Please respond to the following questions and requests no later than July 20, 2023:
- What progress has OPM made to adopt management practices to enhance the use of performance information on processing timeliness to inform how OPM manages operations, identifies problem areas, and allocates resources?
- What progress has OPM made to develop and implement policies and procedures for assessing strategies intended to improve processing times, including collecting and improving data needed to support those strategies?
- What progress has OPM made to examine its process for assessing its assistance to agencies on retirement applications?
- What progress has OPM made to work with agencies to determine if there are cost-effective ways to make the retirement application error report that it sends to agencies more user friendly?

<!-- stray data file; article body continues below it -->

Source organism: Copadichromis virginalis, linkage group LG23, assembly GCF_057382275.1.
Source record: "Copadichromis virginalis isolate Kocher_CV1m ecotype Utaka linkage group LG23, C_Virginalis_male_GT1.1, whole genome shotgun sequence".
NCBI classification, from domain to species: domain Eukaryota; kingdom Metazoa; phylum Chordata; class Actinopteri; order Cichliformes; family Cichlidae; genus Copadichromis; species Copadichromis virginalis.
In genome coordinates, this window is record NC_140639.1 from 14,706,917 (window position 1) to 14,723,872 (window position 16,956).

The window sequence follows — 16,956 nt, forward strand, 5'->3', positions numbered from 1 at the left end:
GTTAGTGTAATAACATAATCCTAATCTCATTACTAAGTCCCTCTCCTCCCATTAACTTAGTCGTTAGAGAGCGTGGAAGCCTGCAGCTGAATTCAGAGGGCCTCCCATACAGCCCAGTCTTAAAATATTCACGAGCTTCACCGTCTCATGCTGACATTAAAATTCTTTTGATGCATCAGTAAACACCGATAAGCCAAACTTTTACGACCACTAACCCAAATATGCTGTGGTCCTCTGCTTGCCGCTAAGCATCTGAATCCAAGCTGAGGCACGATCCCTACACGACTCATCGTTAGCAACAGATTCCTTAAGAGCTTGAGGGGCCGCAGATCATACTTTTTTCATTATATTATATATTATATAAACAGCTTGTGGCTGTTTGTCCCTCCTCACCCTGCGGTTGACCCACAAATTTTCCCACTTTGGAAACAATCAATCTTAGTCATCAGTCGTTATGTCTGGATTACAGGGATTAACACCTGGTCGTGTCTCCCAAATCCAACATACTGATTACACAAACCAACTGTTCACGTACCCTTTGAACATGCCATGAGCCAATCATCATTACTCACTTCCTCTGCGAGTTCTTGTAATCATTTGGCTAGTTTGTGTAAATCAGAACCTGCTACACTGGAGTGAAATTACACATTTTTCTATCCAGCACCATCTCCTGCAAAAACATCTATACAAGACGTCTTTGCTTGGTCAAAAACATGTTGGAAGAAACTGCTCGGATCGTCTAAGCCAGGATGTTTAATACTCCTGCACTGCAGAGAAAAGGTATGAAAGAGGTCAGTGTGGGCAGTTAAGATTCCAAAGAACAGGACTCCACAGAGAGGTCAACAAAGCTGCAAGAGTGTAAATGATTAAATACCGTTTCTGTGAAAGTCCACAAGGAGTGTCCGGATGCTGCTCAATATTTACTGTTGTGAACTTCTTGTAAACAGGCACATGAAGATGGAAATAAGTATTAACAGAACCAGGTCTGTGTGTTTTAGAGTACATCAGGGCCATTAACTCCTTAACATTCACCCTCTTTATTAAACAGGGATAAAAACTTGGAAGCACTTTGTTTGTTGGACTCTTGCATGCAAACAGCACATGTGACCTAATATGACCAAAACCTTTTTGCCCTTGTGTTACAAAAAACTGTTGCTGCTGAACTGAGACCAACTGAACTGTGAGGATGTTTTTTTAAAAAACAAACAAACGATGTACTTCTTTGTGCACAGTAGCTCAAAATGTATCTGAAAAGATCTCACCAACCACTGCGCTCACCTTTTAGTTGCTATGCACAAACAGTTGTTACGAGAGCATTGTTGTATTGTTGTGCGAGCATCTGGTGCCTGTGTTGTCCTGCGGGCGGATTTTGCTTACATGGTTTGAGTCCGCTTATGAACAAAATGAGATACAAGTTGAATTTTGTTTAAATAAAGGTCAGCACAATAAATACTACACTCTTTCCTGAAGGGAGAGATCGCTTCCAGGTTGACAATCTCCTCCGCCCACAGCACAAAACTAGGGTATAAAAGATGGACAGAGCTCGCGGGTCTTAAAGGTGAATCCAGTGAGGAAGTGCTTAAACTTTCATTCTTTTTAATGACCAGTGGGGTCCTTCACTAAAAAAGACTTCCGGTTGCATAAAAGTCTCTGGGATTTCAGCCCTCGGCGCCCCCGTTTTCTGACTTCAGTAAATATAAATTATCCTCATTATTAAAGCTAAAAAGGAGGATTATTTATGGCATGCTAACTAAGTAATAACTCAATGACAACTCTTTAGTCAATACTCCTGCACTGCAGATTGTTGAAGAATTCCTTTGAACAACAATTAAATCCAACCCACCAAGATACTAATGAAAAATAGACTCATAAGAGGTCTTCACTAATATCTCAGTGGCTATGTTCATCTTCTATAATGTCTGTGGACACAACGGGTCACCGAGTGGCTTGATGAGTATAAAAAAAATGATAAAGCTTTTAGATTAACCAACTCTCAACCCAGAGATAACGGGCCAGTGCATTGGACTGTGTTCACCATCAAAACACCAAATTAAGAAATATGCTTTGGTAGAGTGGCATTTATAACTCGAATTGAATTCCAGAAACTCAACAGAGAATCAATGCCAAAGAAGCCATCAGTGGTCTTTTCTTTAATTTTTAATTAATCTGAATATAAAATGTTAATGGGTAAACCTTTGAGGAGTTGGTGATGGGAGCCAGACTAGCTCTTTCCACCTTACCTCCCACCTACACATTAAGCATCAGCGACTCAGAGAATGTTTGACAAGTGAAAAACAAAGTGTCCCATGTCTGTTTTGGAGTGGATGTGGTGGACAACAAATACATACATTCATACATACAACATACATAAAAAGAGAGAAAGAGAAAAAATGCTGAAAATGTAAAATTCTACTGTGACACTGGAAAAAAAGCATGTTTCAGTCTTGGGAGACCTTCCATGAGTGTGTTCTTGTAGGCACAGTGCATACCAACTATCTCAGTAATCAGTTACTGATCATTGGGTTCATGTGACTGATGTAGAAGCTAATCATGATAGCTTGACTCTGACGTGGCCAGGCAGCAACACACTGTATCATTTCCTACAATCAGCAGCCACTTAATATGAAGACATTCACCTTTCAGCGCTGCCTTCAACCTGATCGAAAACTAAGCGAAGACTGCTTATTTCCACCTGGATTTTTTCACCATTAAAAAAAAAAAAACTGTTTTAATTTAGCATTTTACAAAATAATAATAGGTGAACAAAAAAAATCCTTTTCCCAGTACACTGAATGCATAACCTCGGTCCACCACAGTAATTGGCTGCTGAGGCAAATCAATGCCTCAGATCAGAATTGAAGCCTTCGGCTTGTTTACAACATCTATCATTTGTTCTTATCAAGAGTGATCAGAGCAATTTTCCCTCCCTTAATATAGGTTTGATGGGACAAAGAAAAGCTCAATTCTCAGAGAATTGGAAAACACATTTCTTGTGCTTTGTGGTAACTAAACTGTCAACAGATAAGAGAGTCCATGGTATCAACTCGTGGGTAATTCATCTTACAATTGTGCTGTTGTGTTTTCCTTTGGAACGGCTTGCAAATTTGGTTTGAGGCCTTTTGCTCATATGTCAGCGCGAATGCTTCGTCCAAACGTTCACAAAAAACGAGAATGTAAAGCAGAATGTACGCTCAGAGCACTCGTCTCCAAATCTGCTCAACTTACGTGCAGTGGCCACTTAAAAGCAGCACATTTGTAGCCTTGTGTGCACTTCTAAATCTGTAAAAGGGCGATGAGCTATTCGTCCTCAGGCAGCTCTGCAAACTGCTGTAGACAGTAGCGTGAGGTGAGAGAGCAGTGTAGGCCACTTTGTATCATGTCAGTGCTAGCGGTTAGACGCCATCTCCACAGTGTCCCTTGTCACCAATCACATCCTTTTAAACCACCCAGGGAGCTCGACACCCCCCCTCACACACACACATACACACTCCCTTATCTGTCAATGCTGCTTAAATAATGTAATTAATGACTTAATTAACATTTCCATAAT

- What progress has OPM made in developing, documenting, and implementing a Retirement Services IT modernization plan for initial project phases that is consistent with key aspects of IT project management, such as determining objectives, costs, and time frames for each initial phase?
- What are the objectives, estimated costs, and estimated time frames for OPM’s retirement services IT modernization? Please provide any documentation used to establish these objectives, estimated costs, and estimated time frames.
- What resources has OPM devoted to accomplish retirement services IT modernization?
- Has OPM submitted a project proposal for retirement services IT modernization to the Technology Modernization Fund? If so, please provide the project proposal? If not, please explain why not.
In God We Trust,
Subcommittee on Government Operations and Border Management